After the Saturn V family of rockets that enabled Apollo 11 to land on the moon in 1969, the most powerful rocket ever was successfully fired by SpaceX from Florida’s Cape Canaveral Air Force Station on Tuesday. Powered by 27 engines, Falcon Heavy took a Tesla roadster with a mannequin wearing a spacesuit into the space.
The initial plan was to put the car, carrying a note on its circuit note saying ‘Made on Earth by humans’, on a path around the Sun after it was propelled up to the distance of Mar’s orbit. However, an image shared by Elon Musk, owner of SpaceX and Tesla, on his Twitter account around 7am Pakistan Standard Time (PST) showed the updated orbital path to be taken by the roadster. Now, it is set to cross Mar’s orbit and proceed towards the Asteroid Belt in the coming months. The roadster is expected to keep floating in deep space for millions of years. A live stream of the journey continued till around 145pm PST after which Tesla’s battery died out.
As precise information about the exact orbit of the car remains unavailable from SpaceX, some journalists and planetary scientists have taken to Twitter seeking answers from their colleagues.
Emily Lakdawalla of the Planetary Society tweeted, “Asteroid and orbital dynamics people! To arms! (To models!) What is the expected lifetime of an object of this size in this orbit before it hits something? I’ll accept an answer to within an order of magnitude.”
Jonathan McDowell, an astronomer at Harvard, tweeted to Musk, asking, “Elon, what is the inclination of Roadster’s orbit to the ecliptic? Also, can you confirm once and for all whether the Roadster separated from or remains attached to the second stage?”
On the other hand, several astronauts associated with United States’ National Aeronautical and Space Agency (NASA) have hailed the launch for opening up new vistas in space travel thanks to the relatively low-cost design of Falcon Heavy. The successful flight is expected to boost plans of sending humans again to the Moon and expedite efforts towards sending the first-ever mission with human crew to Mars.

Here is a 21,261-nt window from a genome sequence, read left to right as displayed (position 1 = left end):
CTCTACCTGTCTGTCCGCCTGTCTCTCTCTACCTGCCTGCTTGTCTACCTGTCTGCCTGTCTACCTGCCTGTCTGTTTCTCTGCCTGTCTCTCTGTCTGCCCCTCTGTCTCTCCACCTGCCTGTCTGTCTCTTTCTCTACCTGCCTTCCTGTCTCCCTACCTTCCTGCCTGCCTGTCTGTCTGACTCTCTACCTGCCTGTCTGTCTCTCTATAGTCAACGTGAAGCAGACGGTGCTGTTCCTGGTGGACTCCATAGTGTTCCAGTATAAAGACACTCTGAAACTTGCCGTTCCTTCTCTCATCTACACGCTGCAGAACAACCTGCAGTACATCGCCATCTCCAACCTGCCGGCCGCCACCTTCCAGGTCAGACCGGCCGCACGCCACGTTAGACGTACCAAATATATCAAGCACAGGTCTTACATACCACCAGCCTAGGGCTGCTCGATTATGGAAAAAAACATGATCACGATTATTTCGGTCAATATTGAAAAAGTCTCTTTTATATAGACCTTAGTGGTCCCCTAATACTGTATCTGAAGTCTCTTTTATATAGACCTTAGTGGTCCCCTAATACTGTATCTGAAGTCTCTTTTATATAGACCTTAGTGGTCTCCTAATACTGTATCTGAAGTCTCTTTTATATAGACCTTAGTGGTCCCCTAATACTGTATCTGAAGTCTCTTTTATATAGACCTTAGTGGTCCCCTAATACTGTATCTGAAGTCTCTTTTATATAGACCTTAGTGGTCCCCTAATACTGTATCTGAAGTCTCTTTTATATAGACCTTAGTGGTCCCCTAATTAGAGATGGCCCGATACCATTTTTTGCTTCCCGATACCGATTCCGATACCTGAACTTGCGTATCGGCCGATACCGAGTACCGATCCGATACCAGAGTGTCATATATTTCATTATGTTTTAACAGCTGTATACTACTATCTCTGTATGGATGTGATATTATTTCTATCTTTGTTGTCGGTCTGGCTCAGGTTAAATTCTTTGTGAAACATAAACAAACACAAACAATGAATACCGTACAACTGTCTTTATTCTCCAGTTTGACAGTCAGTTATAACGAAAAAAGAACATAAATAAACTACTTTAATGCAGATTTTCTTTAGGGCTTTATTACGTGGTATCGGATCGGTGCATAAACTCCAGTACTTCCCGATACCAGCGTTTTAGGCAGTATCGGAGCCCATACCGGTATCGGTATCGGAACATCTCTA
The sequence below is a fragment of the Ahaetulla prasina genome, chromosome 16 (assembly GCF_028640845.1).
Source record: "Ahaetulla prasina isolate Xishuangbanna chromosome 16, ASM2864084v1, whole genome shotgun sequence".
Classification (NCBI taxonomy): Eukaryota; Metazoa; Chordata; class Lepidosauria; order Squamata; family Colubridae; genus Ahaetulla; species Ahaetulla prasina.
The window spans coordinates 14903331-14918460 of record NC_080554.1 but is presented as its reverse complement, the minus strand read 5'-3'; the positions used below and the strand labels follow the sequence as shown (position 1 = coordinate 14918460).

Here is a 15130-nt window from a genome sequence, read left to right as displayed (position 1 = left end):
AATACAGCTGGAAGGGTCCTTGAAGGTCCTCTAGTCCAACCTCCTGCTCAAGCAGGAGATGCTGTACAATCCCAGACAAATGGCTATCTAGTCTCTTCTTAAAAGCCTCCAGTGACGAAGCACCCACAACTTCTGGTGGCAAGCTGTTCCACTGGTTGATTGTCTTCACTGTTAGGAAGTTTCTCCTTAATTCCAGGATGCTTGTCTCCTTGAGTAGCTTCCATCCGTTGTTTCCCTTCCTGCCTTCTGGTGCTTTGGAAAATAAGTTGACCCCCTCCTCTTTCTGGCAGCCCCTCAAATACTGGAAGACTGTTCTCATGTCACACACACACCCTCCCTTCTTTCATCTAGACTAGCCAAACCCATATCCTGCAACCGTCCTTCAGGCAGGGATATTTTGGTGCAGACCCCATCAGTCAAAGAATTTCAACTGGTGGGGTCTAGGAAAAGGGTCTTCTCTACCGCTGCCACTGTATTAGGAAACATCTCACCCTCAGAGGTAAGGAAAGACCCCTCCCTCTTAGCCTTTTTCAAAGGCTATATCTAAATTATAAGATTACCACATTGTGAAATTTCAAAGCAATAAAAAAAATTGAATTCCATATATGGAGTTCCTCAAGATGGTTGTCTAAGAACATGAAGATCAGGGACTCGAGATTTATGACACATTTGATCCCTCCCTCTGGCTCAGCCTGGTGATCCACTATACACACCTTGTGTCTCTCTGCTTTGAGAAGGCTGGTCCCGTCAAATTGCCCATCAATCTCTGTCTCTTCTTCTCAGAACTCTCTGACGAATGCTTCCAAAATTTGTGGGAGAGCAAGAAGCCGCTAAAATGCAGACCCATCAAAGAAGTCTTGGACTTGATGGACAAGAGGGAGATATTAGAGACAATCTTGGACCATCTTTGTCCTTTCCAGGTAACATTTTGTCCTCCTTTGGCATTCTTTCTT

SpaceX’s website claims that Falcon Heavy can lift more than twice the payload of the next closest operational vehicle, the Delta IV Heavy, at one-third the cost. It has the ability to lift into orbit nearly 64 metric tons (141,000 lb) — a mass greater than a 737 jetliner loaded with passengers, crew, luggage and fuel.
Falcon Heavy is composed of three Falcon 9 rockets, each powered with nine merlin engines. Together these 27 engines generated more than five million pounds of thrust at liftoff, equal to approximately 18 747-aircrafts as the rocket set off into the space on Tuesday. Only the Saturn V moon rocket, last flown in 1973, delivered more payload to orbit.
The entire cost of the launch was around $90 million, almost 10 times less than the estimated cost of comparable rockets maintained by NASA.
Another significant feature of SpaceX’s rocket system is that individual rockets safely land back on the Earth’s surface after propelling the objects into the space. Two of the three Falcon 9 rockets in the Falcon Heavy successfully landed back at launchpads in Florida about eight minutes after the flight on Tuesday. The central rocket carrying the Tesla roadster was expected to land at a drone ship in the Atlantic Ocean but it has still been unaccounted for.